The Great War
I do not come from a military family. My grandfather served with distinction in the Second World War, so much so that he was invited back for Korea. My stepfather also served, but in a position of peace. (His stories were filled with laughter, not with blood.) And so, today, I will “borrow” a veteran, for today is also the feast of Martin of Tours, one of the most beloved saints of the early church and middle ages.
Martin was a soldier in the Roman army, back around 350, when that meant you were the best in the world. When he finished his term, he settled in Poitiers and began to the process of becoming a Christian.
One day, as he was riding his horse, a poor man came to him and asked him for alms. Seeing that the man was naked, Martin immediately drew his sword and cut his cloak — his red soldiers’ cloak, the mark of his old identity — he cut it in two and gave half to the beggar. That night, as he was sleeping, Christ appeared to him in a dream, covered in the half-cloak, and told Martin that he had been the poor man.
The story goes on from there. Martin was ordained a priest, then a bishop, choosing to live as a simple hermit even as he took on the weight of office. He brought many to faith and condemned his brother bishops for their use of violence to enforce orthodoxy. He became a protector of the poor, of all who could not protect themselves. By the middle ages, more stained glass windows featured him than almost any other saint, and the oldest church in England is a Church of St. Martin.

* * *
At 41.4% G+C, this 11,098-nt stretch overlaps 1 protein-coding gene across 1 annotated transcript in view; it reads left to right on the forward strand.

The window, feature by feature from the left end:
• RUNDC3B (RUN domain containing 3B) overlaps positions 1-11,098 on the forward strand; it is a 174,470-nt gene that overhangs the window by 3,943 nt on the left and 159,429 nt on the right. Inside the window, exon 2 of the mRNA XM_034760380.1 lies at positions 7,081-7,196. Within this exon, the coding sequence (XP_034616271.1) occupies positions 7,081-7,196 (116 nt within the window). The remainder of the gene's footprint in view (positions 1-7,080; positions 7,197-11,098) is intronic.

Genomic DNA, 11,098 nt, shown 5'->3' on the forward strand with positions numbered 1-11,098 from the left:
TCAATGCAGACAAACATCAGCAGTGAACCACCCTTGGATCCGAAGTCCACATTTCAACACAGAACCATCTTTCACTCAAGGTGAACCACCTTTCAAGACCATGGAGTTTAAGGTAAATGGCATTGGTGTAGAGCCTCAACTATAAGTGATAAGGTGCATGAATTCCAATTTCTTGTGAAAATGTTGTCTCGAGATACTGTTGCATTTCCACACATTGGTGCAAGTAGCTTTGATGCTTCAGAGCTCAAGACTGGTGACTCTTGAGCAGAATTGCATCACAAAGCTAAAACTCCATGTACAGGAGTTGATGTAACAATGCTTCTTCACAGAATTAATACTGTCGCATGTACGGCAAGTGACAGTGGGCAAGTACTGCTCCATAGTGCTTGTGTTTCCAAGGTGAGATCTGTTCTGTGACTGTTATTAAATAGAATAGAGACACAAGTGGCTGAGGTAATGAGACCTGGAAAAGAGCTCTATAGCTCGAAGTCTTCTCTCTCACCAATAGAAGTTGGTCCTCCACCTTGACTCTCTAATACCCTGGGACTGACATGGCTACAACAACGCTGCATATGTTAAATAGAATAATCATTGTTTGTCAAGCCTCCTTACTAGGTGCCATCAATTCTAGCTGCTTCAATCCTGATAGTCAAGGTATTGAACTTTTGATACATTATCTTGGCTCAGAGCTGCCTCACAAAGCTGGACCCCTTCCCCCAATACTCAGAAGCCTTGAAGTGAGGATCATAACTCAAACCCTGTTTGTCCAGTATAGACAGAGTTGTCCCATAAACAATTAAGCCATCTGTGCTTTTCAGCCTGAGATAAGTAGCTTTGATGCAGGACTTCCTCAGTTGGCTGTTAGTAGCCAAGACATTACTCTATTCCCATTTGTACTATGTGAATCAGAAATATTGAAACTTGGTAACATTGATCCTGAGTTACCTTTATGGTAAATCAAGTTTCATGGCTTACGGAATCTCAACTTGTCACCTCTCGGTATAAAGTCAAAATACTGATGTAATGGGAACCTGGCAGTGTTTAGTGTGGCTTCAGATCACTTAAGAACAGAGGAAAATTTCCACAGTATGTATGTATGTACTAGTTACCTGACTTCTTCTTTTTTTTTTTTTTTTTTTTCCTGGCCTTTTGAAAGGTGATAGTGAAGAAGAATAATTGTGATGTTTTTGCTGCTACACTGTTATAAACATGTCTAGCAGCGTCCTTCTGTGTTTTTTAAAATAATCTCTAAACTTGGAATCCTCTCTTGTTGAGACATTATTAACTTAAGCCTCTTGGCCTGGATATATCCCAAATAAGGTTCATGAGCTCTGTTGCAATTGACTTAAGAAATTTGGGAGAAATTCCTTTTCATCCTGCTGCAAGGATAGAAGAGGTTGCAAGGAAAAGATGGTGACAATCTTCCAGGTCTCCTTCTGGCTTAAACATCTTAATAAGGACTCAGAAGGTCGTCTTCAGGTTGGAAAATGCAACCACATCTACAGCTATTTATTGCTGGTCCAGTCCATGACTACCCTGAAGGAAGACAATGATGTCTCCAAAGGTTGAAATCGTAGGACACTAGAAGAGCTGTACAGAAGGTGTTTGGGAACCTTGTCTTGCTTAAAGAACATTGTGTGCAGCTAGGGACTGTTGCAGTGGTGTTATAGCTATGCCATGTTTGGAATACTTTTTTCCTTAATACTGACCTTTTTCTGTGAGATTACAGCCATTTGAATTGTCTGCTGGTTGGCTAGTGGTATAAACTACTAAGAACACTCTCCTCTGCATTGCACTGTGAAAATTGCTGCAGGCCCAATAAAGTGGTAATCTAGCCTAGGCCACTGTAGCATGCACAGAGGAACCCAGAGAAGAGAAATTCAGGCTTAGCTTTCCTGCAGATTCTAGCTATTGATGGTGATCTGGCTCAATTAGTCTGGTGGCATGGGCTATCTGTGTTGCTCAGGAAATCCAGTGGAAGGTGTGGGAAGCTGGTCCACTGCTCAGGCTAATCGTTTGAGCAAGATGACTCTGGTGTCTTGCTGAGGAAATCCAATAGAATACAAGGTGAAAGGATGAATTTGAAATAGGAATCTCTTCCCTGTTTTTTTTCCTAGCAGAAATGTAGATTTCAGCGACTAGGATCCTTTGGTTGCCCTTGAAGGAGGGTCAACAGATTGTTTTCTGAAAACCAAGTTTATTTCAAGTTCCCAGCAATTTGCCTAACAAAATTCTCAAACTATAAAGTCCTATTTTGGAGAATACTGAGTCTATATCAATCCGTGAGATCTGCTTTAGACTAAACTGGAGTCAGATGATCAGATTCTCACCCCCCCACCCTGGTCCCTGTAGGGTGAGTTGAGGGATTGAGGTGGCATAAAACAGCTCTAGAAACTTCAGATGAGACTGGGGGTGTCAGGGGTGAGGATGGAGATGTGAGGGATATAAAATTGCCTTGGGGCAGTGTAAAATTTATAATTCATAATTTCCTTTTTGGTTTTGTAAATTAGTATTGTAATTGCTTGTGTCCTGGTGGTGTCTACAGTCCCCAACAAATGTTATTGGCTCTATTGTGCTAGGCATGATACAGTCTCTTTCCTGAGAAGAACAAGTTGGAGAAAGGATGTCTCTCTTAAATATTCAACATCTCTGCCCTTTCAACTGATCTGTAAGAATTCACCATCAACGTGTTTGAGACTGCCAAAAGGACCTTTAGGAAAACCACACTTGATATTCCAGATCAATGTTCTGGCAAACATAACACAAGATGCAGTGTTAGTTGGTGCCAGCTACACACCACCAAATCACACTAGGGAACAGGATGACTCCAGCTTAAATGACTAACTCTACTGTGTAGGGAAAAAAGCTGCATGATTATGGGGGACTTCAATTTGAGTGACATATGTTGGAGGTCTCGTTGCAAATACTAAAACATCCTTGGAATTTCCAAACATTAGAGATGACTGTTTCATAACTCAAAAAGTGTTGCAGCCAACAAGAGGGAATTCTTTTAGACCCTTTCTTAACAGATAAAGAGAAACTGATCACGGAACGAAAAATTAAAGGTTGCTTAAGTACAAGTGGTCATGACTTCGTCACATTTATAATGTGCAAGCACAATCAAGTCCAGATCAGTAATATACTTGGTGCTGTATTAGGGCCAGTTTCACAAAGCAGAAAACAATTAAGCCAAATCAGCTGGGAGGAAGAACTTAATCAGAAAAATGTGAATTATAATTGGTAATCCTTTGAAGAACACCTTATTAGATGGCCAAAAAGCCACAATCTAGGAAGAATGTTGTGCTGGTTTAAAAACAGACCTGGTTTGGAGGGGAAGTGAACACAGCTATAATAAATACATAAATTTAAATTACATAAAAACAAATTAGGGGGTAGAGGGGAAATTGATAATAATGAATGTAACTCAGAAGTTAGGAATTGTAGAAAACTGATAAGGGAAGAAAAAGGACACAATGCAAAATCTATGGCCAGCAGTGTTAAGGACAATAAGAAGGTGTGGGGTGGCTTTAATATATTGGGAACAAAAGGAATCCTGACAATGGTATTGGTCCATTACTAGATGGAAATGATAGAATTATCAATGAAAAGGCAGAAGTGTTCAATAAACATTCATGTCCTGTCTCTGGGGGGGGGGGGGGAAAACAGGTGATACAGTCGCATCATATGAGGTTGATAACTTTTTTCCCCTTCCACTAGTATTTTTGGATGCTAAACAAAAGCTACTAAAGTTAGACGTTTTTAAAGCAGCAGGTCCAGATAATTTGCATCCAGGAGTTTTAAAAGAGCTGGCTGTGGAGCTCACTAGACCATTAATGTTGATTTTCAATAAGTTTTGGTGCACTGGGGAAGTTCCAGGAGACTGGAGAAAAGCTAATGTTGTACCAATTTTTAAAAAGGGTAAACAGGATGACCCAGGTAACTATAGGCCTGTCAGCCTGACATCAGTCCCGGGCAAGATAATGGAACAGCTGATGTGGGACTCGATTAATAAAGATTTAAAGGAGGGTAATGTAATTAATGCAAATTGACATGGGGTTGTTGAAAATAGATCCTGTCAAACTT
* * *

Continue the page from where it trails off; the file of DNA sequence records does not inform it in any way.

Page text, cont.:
Many people see battle that way: if you dare enter the heat of combat, you will know what you are made of. Your weakness, your fear, your indecision will be burned away, and you will emerge as a real man.
For many, I even believe that it is true.
But St. Martin reminds us that there are many kinds of refiners’ fire. The hermit’s silence, the quest to learn, the work of meeting the endless demands of this world (of the poor, the hungry, the sick, the frightened), even the constant care of parenthood. Each of these requires its own courage, prunes out our deadwood, shapes us into a real human being.
Today, we honor those who have risked their lives in battle. They took the very fabric of their being and offered it to be torn, so that we might receive the gift of freedom. But that gift is fragile; it requires us to maintain it. Not only on the battlefield, but in our schools and courts and in the corridors of power.
For this is the true battle, the one Christ calls each of us to engage: not only to have freedom, but to use it well. For it was given to us at a cost. Not every soldier comes home.